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Old 02-14-2020, 10:40 AM   #41
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While this is looking to be a great engine, and will last forever, and be the standard in many chassis for a long time. Just be forwarned that the 7.3 gasser gets HORRENDOUS gas mileage.

I mean it gets really really bad mileage. Every online review of this truck has reported about 12-13 mpg unloaded and for some reason they are all testing it at 55-65 mph.

I work with a larger construction contractor and he just bought 2 new trucks with the 7.3 for his fleet. Same thing, great pulling motor, tons of power, but cruising to jobs on the interstate at 80 mph = 10 mpg.

The GM and the RAM might not be as powerful, but they have a lot more tech on them (besides the transmission) and empty can achieve 16-18 mpg empty cruising on the highway.

So again, if you can handle low teen mileage empty, then this is a great choice. And I know everyone will be "I didn't buy it for mileage.........blah blah blah" but if you buy a $60k truck this day and age, 12 mpg is hard to swallow.
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Old 02-14-2020, 01:14 PM   #42
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What I don't get is what do these tests prove. If all 3 brands reach the speed limit (60) and they have to back off then how is a race to the top?
The only way one truck sets it's self apart from another is at the start. The truck thats fastest to 60 wins the whole enchilada.
Traffic up the Ike interferes too many times to make these tests viable as well.

Very few of the trucks maintain 60 mph. The only one consistently that does is the Ford 3.5 EcoBoost The flaw in their testing is they never manually downshift and lock out higher gears. They leave their foot on the floor and lett the transmission shift up and down.

Most of the GM trucks lug down to a crawl before shifting.
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Old 02-14-2020, 01:18 PM   #43
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The 2020 gas 6.6 GMC could not hold the speed limit pulling the same trailer, dropped to 40 mph during the climb. Almost a 3 minute difference pulling same trailer. I really like the new tailgate on the GMC and was seriously thinking about one, but might have to re-think the Ford.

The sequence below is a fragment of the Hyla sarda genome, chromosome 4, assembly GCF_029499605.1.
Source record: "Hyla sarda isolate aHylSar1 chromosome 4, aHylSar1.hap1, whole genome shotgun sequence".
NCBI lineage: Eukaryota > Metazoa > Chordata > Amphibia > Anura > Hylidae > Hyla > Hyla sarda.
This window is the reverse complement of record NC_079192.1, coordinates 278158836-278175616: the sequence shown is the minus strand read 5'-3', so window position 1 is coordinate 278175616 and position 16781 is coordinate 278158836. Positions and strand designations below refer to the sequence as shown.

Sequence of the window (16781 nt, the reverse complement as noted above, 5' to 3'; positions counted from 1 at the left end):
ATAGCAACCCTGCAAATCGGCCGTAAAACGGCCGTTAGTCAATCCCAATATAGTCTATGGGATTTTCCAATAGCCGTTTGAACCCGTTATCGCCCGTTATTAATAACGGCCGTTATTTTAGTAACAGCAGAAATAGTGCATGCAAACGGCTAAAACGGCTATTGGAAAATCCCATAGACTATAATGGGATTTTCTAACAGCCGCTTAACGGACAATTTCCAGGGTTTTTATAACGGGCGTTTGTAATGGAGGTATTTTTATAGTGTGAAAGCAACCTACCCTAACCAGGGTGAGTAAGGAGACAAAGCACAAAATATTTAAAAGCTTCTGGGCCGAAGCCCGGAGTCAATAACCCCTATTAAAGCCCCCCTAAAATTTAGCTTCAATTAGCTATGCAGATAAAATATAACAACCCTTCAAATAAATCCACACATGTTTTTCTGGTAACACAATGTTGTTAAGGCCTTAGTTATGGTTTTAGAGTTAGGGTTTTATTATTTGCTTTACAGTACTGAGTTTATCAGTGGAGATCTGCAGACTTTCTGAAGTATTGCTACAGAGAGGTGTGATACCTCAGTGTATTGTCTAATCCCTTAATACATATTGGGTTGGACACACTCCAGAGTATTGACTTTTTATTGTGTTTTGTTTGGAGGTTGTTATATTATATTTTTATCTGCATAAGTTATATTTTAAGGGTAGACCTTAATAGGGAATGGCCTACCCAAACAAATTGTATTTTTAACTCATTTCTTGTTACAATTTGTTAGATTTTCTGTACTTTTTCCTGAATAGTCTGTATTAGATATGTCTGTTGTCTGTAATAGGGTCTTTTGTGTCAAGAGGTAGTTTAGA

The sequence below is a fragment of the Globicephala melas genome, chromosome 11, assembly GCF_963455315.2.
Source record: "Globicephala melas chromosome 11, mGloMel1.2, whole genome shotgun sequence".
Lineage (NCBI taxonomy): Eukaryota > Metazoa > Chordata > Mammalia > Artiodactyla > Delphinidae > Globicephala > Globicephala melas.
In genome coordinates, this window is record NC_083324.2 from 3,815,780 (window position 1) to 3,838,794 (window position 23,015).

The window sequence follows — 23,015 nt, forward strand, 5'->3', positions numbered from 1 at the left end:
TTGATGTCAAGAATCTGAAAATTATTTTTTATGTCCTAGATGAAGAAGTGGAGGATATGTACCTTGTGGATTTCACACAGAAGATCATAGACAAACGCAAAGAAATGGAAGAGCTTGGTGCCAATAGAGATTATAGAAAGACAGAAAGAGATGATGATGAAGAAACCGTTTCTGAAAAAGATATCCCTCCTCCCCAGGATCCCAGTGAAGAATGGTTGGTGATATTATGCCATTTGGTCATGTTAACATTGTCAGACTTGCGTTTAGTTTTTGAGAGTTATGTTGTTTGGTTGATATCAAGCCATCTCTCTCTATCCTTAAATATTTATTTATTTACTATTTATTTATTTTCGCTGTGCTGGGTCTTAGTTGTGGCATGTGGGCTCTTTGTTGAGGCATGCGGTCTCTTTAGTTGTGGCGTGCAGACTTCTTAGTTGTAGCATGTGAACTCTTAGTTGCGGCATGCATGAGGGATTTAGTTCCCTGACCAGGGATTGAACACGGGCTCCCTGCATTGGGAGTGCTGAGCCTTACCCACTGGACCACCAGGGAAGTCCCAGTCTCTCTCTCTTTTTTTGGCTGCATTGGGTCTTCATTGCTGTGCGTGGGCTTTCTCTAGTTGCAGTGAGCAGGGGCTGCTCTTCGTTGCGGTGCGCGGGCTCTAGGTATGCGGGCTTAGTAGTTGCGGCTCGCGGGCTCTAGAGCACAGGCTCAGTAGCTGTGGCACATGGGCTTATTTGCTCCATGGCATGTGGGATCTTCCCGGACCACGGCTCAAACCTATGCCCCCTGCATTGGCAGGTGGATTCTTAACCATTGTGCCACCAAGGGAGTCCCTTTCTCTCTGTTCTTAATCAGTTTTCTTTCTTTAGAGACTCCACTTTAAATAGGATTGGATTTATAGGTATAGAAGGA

There's more to a truck than a gimmicky tailgate. That 7.3 is one awesome engine. We've got 3 now in our hot shot fleet. 2 F350 and one 550. Super smooth power and transmission set up.
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Old 02-14-2020, 01:27 PM   #44
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I'm a Ford guy. I've owned about 20+ of them in my lifetime and currently own a Ford Fusion and an F-350. I tend to disregard any of these brand-sponsored tests as they aren't objective. Just like the one with a Ford pulling a train. Any of the top three brands could do that as the co-efficient of friction on steel rails is much different than asphalt.
TFL does not do brand sponsored tests. They invite ALL manufacturers to enter a loaner for their tests. For their long term reviews, they purchase their vehicles. All brands. They try as much as possible to standardize every test. In this one the Ford walked up the hill easily while the GM was either screaming at 5800 rpm or barely getting 40 mph.
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Old 02-14-2020, 01:39 PM   #45
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If you watched both videos will see that they filled the chevy with 85 octane when it rated for 87, the chevy had a 373 rear end, they ordered the ford with a 430. The ford was $64,000 and the chevy was $48,000. At $64,000 you are getting up in the diesel price range. The chevy also had a thousand pound heavier cargo rating. Just some food for thought. I bought the chevy and love it, but I am not pulling a fourteen thousand pound trailer.
They used the same fuel. And they don't order the trucks. They tell the manufacturer what they are testing and invite each manufacturer to send an appropriate truck.